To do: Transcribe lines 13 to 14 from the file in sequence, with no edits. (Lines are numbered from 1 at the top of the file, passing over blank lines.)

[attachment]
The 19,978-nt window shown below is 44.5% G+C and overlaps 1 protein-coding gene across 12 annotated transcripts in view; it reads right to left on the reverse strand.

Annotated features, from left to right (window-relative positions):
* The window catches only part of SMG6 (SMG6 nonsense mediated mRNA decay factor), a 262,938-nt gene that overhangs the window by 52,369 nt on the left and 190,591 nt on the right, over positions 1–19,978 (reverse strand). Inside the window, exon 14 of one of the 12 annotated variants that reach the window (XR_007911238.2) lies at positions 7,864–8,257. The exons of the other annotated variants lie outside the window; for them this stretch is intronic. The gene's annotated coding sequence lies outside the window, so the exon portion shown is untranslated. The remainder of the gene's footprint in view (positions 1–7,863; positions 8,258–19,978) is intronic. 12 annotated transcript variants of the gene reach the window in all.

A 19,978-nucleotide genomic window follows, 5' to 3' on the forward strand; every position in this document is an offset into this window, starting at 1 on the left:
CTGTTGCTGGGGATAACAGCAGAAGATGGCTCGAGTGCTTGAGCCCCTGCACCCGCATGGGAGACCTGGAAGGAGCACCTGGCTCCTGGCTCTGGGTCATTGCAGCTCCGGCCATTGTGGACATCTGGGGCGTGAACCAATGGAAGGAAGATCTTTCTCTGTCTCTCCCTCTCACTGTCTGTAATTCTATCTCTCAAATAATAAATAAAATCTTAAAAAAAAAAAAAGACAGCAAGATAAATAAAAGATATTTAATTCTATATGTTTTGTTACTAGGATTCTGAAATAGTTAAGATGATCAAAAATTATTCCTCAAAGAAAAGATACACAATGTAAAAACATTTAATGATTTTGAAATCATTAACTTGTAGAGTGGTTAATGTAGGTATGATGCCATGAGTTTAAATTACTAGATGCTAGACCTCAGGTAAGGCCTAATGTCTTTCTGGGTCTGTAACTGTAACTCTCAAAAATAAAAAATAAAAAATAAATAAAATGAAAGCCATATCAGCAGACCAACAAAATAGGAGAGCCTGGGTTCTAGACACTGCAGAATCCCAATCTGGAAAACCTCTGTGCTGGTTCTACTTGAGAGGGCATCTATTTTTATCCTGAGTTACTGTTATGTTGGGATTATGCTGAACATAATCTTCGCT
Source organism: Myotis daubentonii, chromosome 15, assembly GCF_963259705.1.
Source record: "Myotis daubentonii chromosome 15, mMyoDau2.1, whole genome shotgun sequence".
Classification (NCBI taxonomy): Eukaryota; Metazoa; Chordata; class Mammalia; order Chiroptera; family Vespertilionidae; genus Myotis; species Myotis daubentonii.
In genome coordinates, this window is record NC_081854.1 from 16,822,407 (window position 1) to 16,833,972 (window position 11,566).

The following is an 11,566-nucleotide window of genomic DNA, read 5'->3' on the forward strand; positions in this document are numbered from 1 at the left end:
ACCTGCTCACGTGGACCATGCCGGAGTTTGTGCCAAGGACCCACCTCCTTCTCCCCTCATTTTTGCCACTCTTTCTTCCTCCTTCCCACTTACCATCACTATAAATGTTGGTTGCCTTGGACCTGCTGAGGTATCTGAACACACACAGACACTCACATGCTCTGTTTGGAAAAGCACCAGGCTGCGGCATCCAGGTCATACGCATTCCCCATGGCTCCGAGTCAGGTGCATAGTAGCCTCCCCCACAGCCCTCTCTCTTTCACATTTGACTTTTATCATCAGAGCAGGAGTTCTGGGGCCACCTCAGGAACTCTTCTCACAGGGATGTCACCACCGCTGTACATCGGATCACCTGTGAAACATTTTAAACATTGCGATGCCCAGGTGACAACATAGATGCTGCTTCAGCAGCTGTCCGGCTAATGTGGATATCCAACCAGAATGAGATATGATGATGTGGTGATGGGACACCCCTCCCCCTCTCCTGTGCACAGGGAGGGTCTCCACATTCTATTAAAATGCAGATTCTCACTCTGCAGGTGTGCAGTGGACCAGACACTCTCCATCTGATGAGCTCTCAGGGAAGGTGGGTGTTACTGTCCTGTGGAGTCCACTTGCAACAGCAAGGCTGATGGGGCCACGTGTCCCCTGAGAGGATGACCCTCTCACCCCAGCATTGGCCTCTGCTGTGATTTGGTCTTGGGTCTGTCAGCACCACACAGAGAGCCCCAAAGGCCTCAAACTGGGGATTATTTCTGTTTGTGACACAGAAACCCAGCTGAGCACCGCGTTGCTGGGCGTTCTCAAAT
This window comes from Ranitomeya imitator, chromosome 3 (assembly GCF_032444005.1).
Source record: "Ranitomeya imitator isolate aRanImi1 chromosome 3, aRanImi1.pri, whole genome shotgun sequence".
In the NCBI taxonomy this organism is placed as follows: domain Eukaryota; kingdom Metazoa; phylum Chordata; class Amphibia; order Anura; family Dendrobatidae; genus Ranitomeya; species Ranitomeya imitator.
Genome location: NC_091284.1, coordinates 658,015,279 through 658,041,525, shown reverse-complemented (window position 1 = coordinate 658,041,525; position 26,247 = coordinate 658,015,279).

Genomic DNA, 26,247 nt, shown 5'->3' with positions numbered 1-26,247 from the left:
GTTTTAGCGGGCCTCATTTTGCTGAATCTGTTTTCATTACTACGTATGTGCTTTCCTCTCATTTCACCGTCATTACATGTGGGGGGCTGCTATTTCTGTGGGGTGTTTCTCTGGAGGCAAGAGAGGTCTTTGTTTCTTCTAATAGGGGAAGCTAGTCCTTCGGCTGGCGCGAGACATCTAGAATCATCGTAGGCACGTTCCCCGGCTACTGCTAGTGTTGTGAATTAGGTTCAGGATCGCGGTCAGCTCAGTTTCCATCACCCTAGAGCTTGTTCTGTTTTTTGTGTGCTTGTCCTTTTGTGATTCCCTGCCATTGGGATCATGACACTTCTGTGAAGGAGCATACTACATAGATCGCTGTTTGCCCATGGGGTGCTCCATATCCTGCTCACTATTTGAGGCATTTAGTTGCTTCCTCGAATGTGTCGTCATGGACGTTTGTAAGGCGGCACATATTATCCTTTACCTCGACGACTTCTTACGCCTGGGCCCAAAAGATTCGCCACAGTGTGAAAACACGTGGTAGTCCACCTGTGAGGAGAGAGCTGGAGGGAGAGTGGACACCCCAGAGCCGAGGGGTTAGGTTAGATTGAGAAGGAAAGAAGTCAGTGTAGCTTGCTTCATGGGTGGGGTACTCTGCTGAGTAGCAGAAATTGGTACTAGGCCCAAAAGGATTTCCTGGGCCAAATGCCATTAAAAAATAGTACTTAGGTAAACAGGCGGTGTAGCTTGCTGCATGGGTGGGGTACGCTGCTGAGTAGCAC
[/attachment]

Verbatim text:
Source record: "Ranitomeya imitator isolate aRanImi1 chromosome 3, aRanImi1.pri, whole genome shotgun sequence".
In the NCBI taxonomy this organism is placed as follows: domain Eukaryota; kingdom Metazoa; phylum Chordata; class Amphibia; order Anura; family Dendrobatidae; genus Ranitomeya; species Ranitomeya imitator.